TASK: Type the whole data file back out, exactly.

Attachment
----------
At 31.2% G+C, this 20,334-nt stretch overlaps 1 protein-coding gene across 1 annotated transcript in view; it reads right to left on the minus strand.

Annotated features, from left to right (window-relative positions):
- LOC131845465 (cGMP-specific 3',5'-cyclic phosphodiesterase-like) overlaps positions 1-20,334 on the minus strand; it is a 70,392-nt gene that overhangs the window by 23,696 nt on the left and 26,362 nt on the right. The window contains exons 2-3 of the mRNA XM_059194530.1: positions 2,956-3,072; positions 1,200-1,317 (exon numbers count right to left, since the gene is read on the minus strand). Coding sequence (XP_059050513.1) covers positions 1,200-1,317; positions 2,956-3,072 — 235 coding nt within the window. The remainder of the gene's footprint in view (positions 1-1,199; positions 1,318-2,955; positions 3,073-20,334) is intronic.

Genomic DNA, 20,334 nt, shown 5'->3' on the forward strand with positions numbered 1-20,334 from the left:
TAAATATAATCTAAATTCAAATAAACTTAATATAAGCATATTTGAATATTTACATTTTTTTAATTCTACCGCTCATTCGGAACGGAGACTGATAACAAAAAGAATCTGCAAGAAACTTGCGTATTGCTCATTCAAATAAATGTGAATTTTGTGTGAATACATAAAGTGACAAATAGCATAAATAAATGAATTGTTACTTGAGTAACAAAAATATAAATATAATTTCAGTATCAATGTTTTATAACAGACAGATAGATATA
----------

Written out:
At 31.2% G+C, this 20,334-nt stretch overlaps 1 protein-coding gene across 1 annotated transcript in view; it reads right to left on the minus strand.

Annotated features, from left to right (window-relative positions):
- LOC131845465 (cGMP-specific 3',5'-cyclic phosphodiesterase-like) overlaps positions 1-20,334 on the minus strand; it is a 70,392-nt gene that overhangs the window by 23,696 nt on the left and 26,362 nt on the right. The window contains exons 2-3 of the mRNA XM_059194530.1: positions 2,956-3,072; positions 1,200-1,317 (exon numbers count right to left, since the gene is read on the minus strand). Coding sequence (XP_059050513.1) covers positions 1,200-1,317; positions 2,956-3,072 — 235 coding nt within the window. The remainder of the gene's footprint in view (positions 1-1,199; positions 1,318-2,955; positions 3,073-20,334) is intronic.

Genomic DNA, 20,334 nt, shown 5'->3' on the forward strand with positions numbered 1-20,334 from the left:
TAAATATAATCTAAATTCAAATAAACTTAATATAAGCATATTTGAATATTTACATTTTTTTAATTCTACCGCTCATTCGGAACGGAGACTGATAACAAAAAGAATCTGCAAGAAACTTGCGTATTGCTCATTCAAATAAATGTGAATTTTGTGTGAATACATAAAGTGACAAATAGCATAAATAAATGAATTGTTACTTGAGTAACAAAAATATAAATATAATTTCAGTATCAATGTTTTATAACAGACAGATAGATATA